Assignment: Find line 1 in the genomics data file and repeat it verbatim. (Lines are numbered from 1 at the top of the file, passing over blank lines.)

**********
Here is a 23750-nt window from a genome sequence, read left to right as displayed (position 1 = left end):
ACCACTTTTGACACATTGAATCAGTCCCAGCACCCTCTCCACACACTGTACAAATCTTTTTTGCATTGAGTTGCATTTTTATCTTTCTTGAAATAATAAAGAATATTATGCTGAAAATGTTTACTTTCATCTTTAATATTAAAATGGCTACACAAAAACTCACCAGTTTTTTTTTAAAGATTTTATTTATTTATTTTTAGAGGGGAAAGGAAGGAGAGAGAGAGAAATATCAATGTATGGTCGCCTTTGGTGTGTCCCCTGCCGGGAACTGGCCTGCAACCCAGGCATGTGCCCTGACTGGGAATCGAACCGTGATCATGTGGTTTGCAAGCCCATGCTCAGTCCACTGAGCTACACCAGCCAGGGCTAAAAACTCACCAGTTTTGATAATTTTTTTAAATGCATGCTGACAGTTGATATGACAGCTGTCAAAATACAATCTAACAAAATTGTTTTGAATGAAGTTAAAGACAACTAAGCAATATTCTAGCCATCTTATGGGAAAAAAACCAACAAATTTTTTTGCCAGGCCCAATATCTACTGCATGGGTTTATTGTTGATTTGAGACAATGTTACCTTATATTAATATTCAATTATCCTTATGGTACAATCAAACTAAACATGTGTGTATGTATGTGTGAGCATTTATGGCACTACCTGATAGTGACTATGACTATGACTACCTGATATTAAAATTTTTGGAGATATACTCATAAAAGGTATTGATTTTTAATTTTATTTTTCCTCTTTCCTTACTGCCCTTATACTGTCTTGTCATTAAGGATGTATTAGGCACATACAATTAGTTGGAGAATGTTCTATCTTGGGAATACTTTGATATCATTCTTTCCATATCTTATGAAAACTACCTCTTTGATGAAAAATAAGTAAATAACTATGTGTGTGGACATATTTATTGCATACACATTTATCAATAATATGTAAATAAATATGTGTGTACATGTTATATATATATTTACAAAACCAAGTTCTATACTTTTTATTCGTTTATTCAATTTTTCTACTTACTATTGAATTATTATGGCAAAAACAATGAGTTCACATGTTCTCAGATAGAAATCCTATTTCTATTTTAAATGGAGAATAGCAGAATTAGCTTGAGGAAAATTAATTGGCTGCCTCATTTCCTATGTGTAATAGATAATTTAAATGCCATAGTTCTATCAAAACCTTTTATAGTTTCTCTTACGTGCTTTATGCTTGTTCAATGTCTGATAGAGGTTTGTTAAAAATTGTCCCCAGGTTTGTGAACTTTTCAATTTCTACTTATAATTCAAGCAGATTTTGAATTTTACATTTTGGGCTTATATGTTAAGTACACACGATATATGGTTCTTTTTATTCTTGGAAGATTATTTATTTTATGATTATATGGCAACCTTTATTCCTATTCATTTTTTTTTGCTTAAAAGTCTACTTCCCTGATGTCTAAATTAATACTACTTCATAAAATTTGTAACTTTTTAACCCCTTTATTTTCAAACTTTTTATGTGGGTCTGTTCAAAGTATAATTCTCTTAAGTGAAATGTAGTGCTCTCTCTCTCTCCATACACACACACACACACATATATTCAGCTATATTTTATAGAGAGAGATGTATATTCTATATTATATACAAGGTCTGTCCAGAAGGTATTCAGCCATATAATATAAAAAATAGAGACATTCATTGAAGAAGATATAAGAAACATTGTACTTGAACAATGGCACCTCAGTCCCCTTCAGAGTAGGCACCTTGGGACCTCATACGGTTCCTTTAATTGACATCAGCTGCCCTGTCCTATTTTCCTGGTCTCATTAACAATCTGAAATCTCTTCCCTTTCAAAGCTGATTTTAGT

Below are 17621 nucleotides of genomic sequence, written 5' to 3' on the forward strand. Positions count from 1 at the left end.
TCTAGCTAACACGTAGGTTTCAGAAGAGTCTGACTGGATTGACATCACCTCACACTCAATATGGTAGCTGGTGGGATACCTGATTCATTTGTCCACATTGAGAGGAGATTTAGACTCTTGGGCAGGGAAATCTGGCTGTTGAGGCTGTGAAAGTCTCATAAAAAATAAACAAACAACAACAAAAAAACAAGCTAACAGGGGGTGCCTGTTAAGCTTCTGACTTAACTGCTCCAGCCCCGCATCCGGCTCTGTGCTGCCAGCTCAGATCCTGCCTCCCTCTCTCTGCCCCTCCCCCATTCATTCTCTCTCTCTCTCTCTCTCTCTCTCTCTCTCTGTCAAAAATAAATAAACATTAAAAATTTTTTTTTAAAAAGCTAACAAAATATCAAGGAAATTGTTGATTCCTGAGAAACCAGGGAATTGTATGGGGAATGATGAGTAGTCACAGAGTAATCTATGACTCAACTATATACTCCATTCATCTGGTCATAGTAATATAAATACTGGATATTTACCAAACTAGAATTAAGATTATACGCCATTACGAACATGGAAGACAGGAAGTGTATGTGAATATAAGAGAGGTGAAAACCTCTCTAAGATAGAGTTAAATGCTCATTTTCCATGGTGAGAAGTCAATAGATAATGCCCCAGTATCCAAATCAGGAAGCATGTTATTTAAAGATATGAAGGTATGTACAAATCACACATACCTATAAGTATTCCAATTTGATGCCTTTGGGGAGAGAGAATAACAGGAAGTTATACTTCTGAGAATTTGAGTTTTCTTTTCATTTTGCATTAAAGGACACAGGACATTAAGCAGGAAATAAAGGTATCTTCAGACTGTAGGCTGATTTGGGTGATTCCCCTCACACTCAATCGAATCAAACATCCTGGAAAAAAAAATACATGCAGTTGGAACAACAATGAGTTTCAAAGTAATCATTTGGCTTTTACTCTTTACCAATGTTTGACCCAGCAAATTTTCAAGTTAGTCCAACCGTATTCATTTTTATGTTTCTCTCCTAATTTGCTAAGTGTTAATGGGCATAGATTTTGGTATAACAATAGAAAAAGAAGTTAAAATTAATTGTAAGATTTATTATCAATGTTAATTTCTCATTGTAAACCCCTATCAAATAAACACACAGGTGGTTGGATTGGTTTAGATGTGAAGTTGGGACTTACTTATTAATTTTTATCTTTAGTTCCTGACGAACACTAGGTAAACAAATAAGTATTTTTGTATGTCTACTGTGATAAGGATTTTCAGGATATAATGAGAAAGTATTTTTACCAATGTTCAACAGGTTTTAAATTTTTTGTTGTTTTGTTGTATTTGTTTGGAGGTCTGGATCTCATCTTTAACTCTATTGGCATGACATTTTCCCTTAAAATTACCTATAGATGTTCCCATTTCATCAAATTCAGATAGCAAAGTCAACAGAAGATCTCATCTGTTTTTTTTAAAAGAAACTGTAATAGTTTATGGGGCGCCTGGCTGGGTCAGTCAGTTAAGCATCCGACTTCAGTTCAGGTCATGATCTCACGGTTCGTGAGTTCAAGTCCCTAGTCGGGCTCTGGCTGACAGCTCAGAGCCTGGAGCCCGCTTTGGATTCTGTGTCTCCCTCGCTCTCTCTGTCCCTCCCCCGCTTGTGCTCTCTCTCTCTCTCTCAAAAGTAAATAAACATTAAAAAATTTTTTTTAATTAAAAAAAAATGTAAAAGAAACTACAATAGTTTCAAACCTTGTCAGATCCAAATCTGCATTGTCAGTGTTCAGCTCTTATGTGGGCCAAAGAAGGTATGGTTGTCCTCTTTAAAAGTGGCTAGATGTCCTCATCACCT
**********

Here is a 23750-nt window from a genome sequence, read left to right as displayed (position 1 = left end):